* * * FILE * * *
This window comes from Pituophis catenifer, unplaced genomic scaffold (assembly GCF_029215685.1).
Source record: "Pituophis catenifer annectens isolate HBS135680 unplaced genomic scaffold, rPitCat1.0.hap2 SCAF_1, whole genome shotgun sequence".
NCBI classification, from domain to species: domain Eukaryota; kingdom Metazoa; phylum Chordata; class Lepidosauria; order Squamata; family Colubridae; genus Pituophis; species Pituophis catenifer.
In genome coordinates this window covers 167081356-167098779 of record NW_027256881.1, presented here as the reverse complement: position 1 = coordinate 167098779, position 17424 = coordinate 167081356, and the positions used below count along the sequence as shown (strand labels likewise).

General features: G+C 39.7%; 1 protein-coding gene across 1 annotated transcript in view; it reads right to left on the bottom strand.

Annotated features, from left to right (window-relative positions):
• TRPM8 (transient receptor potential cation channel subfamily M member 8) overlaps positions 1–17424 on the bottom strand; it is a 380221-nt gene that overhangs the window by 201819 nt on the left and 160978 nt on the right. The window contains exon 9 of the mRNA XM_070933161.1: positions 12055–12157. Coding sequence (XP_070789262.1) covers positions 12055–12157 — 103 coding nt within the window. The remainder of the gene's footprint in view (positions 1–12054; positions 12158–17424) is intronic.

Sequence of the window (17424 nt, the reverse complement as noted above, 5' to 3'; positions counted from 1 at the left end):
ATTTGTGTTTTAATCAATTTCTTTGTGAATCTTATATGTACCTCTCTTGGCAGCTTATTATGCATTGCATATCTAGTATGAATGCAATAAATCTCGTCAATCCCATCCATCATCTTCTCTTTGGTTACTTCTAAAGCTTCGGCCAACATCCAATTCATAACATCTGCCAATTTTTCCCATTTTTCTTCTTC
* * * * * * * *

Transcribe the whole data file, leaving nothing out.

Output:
This window comes from Pituophis catenifer, unplaced genomic scaffold (assembly GCF_029215685.1).
Source record: "Pituophis catenifer annectens isolate HBS135680 unplaced genomic scaffold, rPitCat1.0.hap2 SCAF_1, whole genome shotgun sequence".
NCBI classification, from domain to species: domain Eukaryota; kingdom Metazoa; phylum Chordata; class Lepidosauria; order Squamata; family Colubridae; genus Pituophis; species Pituophis catenifer.
In genome coordinates this window covers 167081356-167098779 of record NW_027256881.1, presented here as the reverse complement: position 1 = coordinate 167098779, position 17424 = coordinate 167081356, and the positions used below count along the sequence as shown (strand labels likewise).

General features: G+C 39.7%; 1 protein-coding gene across 1 annotated transcript in view; it reads right to left on the bottom strand.

Annotated features, from left to right (window-relative positions):
• TRPM8 (transient receptor potential cation channel subfamily M member 8) overlaps positions 1–17424 on the bottom strand; it is a 380221-nt gene that overhangs the window by 201819 nt on the left and 160978 nt on the right. The window contains exon 9 of the mRNA XM_070933161.1: positions 12055–12157. Coding sequence (XP_070789262.1) covers positions 12055–12157 — 103 coding nt within the window. The remainder of the gene's footprint in view (positions 1–12054; positions 12158–17424) is intronic.

Sequence of the window (17424 nt, the reverse complement as noted above, 5' to 3'; positions counted from 1 at the left end):
ATTTGTGTTTTAATCAATTTCTTTGTGAATCTTATATGTACCTCTCTTGGCAGCTTATTATGCATTGCATATCTAGTATGAATGCAATAAATCTCGTCAATCCCATCCATCATCTTCTCTTTGGTTACTTCTAAAGCTTCGGCCAACATCCAATTCATAACATCTGCCAATTTTTCCCATTTTTCTTCTTC